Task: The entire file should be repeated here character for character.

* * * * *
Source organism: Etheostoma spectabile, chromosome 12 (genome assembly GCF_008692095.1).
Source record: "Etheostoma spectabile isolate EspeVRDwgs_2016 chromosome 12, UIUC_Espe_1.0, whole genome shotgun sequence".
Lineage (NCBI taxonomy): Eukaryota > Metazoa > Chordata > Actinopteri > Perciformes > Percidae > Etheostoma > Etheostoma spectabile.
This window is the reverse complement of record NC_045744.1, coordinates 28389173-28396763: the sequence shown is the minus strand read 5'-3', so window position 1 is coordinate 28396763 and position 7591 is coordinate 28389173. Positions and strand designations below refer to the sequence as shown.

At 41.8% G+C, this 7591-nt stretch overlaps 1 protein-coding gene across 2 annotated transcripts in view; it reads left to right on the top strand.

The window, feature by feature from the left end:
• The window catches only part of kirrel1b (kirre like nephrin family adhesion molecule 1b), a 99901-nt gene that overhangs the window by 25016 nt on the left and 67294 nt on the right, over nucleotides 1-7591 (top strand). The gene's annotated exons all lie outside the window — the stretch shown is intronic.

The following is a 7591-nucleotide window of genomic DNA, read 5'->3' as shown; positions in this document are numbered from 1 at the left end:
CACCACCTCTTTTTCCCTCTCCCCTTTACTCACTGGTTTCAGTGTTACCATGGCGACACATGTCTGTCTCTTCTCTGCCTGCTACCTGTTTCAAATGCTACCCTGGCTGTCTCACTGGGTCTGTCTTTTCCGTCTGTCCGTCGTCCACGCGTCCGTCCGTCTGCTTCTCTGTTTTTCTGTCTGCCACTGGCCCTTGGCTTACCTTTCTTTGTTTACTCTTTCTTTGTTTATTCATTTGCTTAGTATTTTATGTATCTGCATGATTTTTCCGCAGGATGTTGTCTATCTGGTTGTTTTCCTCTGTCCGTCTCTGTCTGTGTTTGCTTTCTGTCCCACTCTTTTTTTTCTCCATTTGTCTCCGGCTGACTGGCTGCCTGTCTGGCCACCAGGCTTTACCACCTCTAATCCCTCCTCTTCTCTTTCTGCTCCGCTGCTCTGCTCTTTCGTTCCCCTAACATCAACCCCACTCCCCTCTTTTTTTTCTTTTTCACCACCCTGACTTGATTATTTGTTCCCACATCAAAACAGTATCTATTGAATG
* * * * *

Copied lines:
Source organism: Etheostoma spectabile, chromosome 12 (genome assembly GCF_008692095.1).
Source record: "Etheostoma spectabile isolate EspeVRDwgs_2016 chromosome 12, UIUC_Espe_1.0, whole genome shotgun sequence".
Lineage (NCBI taxonomy): Eukaryota > Metazoa > Chordata > Actinopteri > Perciformes > Percidae > Etheostoma > Etheostoma spectabile.
This window is the reverse complement of record NC_045744.1, coordinates 28389173-28396763: the sequence shown is the minus strand read 5'-3', so window position 1 is coordinate 28396763 and position 7591 is coordinate 28389173. Positions and strand designations below refer to the sequence as shown.

At 41.8% G+C, this 7591-nt stretch overlaps 1 protein-coding gene across 2 annotated transcripts in view; it reads left to right on the top strand.

The window, feature by feature from the left end:
• The window catches only part of kirrel1b (kirre like nephrin family adhesion molecule 1b), a 99901-nt gene that overhangs the window by 25016 nt on the left and 67294 nt on the right, over nucleotides 1-7591 (top strand). The gene's annotated exons all lie outside the window — the stretch shown is intronic.

The following is a 7591-nucleotide window of genomic DNA, read 5'->3' as shown; positions in this document are numbered from 1 at the left end:
CACCACCTCTTTTTCCCTCTCCCCTTTACTCACTGGTTTCAGTGTTACCATGGCGACACATGTCTGTCTCTTCTCTGCCTGCTACCTGTTTCAAATGCTACCCTGGCTGTCTCACTGGGTCTGTCTTTTCCGTCTGTCCGTCGTCCACGCGTCCGTCCGTCTGCTTCTCTGTTTTTCTGTCTGCCACTGGCCCTTGGCTTACCTTTCTTTGTTTACTCTTTCTTTGTTTATTCATTTGCTTAGTATTTTATGTATCTGCATGATTTTTCCGCAGGATGTTGTCTATCTGGTTGTTTTCCTCTGTCCGTCTCTGTCTGTGTTTGCTTTCTGTCCCACTCTTTTTTTTCTCCATTTGTCTCCGGCTGACTGGCTGCCTGTCTGGCCACCAGGCTTTACCACCTCTAATCCCTCCTCTTCTCTTTCTGCTCCGCTGCTCTGCTCTTTCGTTCCCCTAACATCAACCCCACTCCCCTCTTTTTTTTCTTTTTCACCACCCTGACTTGATTATTTGTTCCCACATCAAAACAGTATCTATTGAATG